Hannah Arendt considered calling her magnum opus Amor Mundi: Love of the World. Instead, she settled upon The Human Condition. What is most difficult, Arendt writes, is to love the world as it is, with all the evil and suffering in it. And yet she came to do just that. Loving the world means neither uncritical acceptance nor contemptuous rejection. Above all it means the unwavering facing up to and comprehension of that which is.
Every Sunday, The Hannah Arendt Center Amor Mundi Weekly Newsletter will offer our favorite essays and blog posts from around the web. These essays will help you comprehend the world. And learn to love it.
Robert Boyers defends real talk and worries about the anti-intellectualism of safe spaces. Writing in the Chronicle of Higher Education, Boyers echoes Hannah Arendt’s insistence that we insist on using words in ways that have distinct meanings. “[I]t is now harder than ever to argue about ideas without first ascertaining that you and your antagonist share even rudimentary assumptions about what exactly is intended when a concept is invoked.” Consider the idea of “banality.” Find the rest of this piece here on Medium.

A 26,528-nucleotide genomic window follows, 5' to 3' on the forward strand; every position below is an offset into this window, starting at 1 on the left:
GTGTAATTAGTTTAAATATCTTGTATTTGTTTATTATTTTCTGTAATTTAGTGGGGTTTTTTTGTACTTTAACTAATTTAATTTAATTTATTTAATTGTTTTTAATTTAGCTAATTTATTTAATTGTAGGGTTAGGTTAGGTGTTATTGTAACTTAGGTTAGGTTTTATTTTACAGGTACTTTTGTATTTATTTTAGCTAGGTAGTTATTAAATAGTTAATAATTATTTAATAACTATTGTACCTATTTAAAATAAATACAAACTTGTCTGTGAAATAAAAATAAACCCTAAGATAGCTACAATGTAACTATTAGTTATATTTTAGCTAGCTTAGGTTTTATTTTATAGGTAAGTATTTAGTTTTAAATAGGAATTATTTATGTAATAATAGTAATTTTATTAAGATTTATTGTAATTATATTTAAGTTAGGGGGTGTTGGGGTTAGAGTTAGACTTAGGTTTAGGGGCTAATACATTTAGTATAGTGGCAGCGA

David Graeber ties the government of austerity in the UK to a feeling of hopelessness, and wonders if there isn't a kind of despair fatigue setting in: "Meanwhile, on the streets and council estates, Britain is undergoing a sea change, a veritable efflorescence of resistance. It’s very hard to know the real scale of it because, unlike in generations past, the media largely refuses to report on it. Perhaps this is because when they do, the results are rarely what they expect. On May 9, 2015, the day after the Tory election victory was declared, before the inevitable new round of cuts could even be announced, there was a minor riot in front of the prime minister’s offices at 10 Downing Street. Hundreds of student activists clashed with police; several of them, on being punched and kicked by uniformed officers, actually punched back; paint bombs were thrown, flares set off, and the Women of World War II memorial was daubed with the familiar slogan “Fuck Tory Scum.” The editors of the right-wing tabloid the Daily Mail decided that the public mood was such that it might even be possible to actually report this, and ran a huge spread with splashy pictures under the headline “Anarchist Mob Planning Summer of Thuggery.” Within twenty-four hours, they were horrified to discover that in the comments section, opinion among their own readers was running something like five to one in favor of anarchist thuggery. Even the “desecration” of the memorial didn’t raise much in the way of hackles. After all, most Britons are well aware that the first thing veterans did, on returning from the war, was oust Churchill’s sitting Tory government and vote in one that promised to preside over the creation of a modern welfare state. This is precisely the work the current inhabitants of Downing Street are trying to dismantle. The rioters were simply defending those veterans’ legacy and enunciating what they, if alive, would most likely be saying themselves. Between student occupations, housing occupations, street actions, and a revival of radical unionism, there has been an unprecedented upswell of resistance. But even more important, it has begun, however haltingly, to take on a very different spirit than the desperate, rear-guard actions of years past. After all, even the legendary poll-tax riots that dislodged Thatcher were either backward-looking or, alternately, bitter and nihilistic. Class War’s slogans (“The Royal Question: Hanging or Shooting?”) were perhaps charmingly provocative, but hardly utopian. This is where the notion of despair fatigue comes in....One might argue that its beginnings were already visible in popular culture. Witness the emergence of the Scottish socialist school of science fiction, which, after the relentless dystopianism of the seventies, eighties, and nineties, led the way to a broader trend by toying with redemptive futures once again. Then there was Steampunk, surely the most peculiar of countercultural trends, a kind of ungainly Victorian futurism full of steam-powered computers and airships, top-hatted cyborgs, floating cities powered by Tesla coils, and an endless variety of technologies that had never actually emerged. I remember attending some academic conference on the subject and asking myself, “Okay, I get the steam part, that’s obvious, but . . . what exactly does this have to do with punk?” And then it dawned on me. No Future! The Victorian era was the last time when most people in this country genuinely believed in a technologically-driven future that was going to lead to a world not only more prosperous and equal, but actually more fun and exciting than their own. Then, of course, came the Great War, and we discovered what the twentieth century was really going to be like, with its monotonous alternation of terror and boredom in the trenches. Was not Steampunk a way of saying, can’t we just go back, write off the entire last century as a bad dream, and start over? And is this not a necessary moment of reset before trying to imagine what a genuinely revolutionary twenty-first century might actually be like?"